The past few months have been an interesting journey for me. A little while ago I was preparing for a fun little vacation up north near the boundary waters, feeling carefree, excited to do some exploring and enjoy some rare time off. I had a great time in the boundary waters hunting for delicious leccinums over the course of the 4th of July week. I saw an old friend, made some new ones, and headed back to the twin cities refreshed, but tired from hiking, ready to get back into work. With our late spring this year all the produce seasons were stunted or slowed, soon it would be time to celebrate the parade of summer vegetables as they start to trickle in from the farmers. Everything seemed normal.
The monday night before I returned to work, I had some gastro intestinal issues, but thought nothing of it that evening after going to sleep. When I awoke though, something was not normal: I felt extremely tired, lethargic, and had a pounding headache the size of the Foshay building. I chalked it up to puking the night before and thought everything would work itself out. I’m a fit, healthy 20-something, I don’t have health problems! Being in the culinary industry as well, I don’t get health insurance as an all inclusive part of employment, so I really can’t have health problems.
Work was hell. I couldn’t concentrate. I made coffee strong enough to kill small animals (as my grandmother would say) and used it to stay awake during the day, living off of caffeine and little packets of ibuprofen. The nights were almost worse than work. I had the sweats so bad I had to change the sheets every night, I would be drenched, worse than I had ever seen. The weird part was that I was always freezing. The headaches did not leave either. My head would be pounding from the time I went to sleep until the time I went to sleep again the next day, literally 24 hours of intense headache pain each day, it never stopped. Something was wrong, and I was scared.
On Wednesday of that week, I was really bad looking. I had extreme pallor/paleness, and was sweating like a dog, I was wet, and mangy looking. My boss told me I needed to go the emergency room. I reluctantly agreed. I popped some more painkillers and headed off to the E.R. After I got into a room, I started to feel better as the painkillers kicked in, just a little. I told the doctors all about my symptoms and also that I had been hunting mushrooms like a complete fool for the past couple months. I had to go to the bathroom a couple times and did notice that my left eye looked a little strange….sunken almost. I put it off as nothing. The doctors in the emergency room gave me a clean bill of health, upon which I told them I had to depart immediately to cook for a party of 60, as I cannot leave the culinary team at work without my help.
I got back to the restaurant, cooked the party, and then started to feel like crap again. The headaches were still constant, the lethargy still hanging on. I went through the rest of the week as usual. I remember being called the “dead man walking” which is almost a bit funny now when I think about it, almost. My left eye started to get worse and worse. It was sunken into my head and totally bloodshot within the next two days. I also developed large ovoid rashes, four of them, all over my chest and stomach. They were totally solid in color-not a bulls-eye shape, and bright red. After I saw the rashes, It took a day or two, but the reality set in:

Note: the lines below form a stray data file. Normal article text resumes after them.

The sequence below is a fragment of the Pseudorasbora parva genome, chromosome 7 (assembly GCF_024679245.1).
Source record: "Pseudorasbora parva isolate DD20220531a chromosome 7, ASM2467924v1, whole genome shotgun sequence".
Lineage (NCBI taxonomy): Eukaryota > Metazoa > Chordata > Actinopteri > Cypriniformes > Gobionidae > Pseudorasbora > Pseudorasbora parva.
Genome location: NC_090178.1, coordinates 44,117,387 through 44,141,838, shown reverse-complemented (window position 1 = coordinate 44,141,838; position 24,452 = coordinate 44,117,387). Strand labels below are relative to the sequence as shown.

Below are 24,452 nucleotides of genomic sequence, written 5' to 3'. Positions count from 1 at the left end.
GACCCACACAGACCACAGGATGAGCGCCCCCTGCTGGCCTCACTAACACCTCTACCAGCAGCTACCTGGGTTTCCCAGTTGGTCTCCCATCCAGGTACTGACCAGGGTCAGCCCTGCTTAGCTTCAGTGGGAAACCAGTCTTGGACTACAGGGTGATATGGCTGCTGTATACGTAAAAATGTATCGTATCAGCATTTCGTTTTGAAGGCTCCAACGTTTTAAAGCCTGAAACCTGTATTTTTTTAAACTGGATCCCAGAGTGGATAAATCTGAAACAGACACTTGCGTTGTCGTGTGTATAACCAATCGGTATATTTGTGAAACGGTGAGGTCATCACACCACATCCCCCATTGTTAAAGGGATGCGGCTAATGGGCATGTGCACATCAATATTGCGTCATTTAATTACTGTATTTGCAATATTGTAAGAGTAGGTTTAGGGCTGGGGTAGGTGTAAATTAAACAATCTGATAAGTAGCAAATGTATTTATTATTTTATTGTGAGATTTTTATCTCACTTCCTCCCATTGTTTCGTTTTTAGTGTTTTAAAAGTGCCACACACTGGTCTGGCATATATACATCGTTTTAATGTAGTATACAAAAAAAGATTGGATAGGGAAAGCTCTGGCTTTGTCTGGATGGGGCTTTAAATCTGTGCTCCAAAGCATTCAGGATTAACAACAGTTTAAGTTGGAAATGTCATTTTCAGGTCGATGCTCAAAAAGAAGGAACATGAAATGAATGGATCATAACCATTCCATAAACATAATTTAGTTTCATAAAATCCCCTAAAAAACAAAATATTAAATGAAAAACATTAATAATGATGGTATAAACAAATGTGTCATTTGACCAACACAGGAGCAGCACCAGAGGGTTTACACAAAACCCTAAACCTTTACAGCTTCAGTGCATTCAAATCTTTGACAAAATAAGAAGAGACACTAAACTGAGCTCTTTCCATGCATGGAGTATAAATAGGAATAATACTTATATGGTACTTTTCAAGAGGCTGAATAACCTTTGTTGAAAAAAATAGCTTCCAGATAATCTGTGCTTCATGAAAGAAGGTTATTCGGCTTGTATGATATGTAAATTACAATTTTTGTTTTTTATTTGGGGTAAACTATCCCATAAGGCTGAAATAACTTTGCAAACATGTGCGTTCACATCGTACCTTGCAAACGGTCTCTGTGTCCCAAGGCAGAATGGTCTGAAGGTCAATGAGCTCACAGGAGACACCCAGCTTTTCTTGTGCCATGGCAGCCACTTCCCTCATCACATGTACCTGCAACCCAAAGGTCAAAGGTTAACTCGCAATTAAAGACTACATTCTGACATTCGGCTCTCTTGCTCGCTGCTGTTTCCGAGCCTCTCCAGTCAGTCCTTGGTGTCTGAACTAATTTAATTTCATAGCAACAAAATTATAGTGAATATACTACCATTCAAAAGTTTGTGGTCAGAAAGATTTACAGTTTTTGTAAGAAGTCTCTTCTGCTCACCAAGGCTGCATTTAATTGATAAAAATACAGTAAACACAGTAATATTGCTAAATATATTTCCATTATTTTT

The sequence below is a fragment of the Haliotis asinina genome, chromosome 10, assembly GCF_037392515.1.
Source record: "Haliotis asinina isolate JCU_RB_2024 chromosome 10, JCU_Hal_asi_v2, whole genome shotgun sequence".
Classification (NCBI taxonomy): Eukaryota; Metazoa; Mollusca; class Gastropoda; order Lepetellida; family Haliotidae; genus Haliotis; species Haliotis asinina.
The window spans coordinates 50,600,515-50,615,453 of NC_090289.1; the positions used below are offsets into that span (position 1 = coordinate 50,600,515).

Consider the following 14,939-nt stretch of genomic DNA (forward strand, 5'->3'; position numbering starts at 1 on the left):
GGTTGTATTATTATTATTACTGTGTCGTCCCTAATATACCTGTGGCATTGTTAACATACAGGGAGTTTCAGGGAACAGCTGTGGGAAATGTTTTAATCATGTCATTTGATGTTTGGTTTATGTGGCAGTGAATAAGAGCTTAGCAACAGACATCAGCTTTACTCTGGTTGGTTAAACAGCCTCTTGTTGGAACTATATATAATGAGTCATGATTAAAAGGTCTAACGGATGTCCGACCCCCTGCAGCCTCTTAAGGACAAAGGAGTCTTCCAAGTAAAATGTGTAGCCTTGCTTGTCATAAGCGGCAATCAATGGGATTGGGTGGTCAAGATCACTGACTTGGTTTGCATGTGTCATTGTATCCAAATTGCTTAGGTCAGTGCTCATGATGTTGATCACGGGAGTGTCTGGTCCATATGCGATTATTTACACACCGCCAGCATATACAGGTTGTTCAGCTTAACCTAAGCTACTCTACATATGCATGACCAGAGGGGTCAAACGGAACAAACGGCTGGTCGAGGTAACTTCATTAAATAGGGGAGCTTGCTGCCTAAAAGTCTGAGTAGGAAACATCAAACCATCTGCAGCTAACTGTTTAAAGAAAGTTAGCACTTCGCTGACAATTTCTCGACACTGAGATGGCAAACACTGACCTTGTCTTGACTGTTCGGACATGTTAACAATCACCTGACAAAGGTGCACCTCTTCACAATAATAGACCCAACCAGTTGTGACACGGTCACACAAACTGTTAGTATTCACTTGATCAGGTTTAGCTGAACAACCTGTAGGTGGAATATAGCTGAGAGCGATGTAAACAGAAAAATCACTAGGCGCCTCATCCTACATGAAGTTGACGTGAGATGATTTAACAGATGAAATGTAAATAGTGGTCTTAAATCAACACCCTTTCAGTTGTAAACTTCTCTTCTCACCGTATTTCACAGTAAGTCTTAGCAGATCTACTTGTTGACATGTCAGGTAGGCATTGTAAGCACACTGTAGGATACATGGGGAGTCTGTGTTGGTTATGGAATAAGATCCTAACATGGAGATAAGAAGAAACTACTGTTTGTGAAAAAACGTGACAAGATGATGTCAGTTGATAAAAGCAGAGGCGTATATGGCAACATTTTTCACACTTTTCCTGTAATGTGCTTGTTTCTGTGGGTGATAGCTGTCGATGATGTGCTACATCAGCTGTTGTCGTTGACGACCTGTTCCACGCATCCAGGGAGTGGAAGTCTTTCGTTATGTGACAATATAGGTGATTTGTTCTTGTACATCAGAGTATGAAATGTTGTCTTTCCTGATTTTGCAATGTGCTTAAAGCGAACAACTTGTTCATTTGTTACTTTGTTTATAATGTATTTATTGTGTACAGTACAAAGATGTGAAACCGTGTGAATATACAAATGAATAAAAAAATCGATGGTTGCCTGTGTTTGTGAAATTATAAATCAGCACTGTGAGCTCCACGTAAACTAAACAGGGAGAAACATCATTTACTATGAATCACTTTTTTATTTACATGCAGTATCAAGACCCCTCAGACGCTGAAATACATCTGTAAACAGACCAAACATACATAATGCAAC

I have lyme disease……Oh @&^-!*^%-*&^-$^#@ !!!!!
I had no health insurance, but I knew I had to get in somewhere fast. The first appointment I could get was 2 days later. I went early in the morning, after a few moments of looking at me the P.A. deemed me unfit to work, did a massive battery of blood tests, gave me some horse tranquilizers and sent me home. She forbid me to go to work, and I went 3 days without being on the line. Physically I felt worse and worse. The lethargy was the strongest I have ever experienced, it was a quest just to get out of bed in the morning, although doubling my caffeine intake seemed to perk me up and help, until the end of the night, when I would become quite disoriented. My mind was so scatter brained that I didn’t trust myself to drive. I remember once sitting in an intersection for about 15 minutes, just wondering where I should go. I couldn’t remember where I had started driving to, and stayed parked, stranded in the middle of the street blocking traffic, dumbfounded.
After a few days the western blot test for lyme came back positive. Thankfully, the P.A. I had been seeing at a clinic in Edina put me on antibiotics right away, as I was symptomatic and felt like death. After a day on antibiotics (dioxycyline) I felt waaaay better. The lethargy was decreased, and I could see power and form return to my body. After another day or two, the confirmatory test came back positive for lyme. Two days after this confirmation is when the real trouble started though.
The trouble was that I woke up a few days after starting on the antibiotics and found I had minimal use of the left side of my face. Immediately I started an armchair google diagnosis and found out about something called “Bell’s Palsy”. Apparently lymes has the ability to cause neurological damage and paralysis if left untreated. I had just started to undergo antibiotic treatment though…how could this be happening to me? Could I be paralyzed forever?
The information online was reassuring, saying that most people recover from bell’s palsy. However, there was a margin of error, and those that fell within that suffered permanent paralysis. I believe in nothing, no god, myth, eight armed elephant, celestial diety or alternate dimension, but I would have prayed to the soles of my shoes if they could have provided me answers. I was scared, scared enough to contact the P.A. I had been seeing with no insurance again, to gauge her opinion. The P.A. saw me, after seeing my paralysis and absconding to the other room to consult a medical book for a few moments, she returned to the room with fear in her eyes. She was quiet for a moment and then said: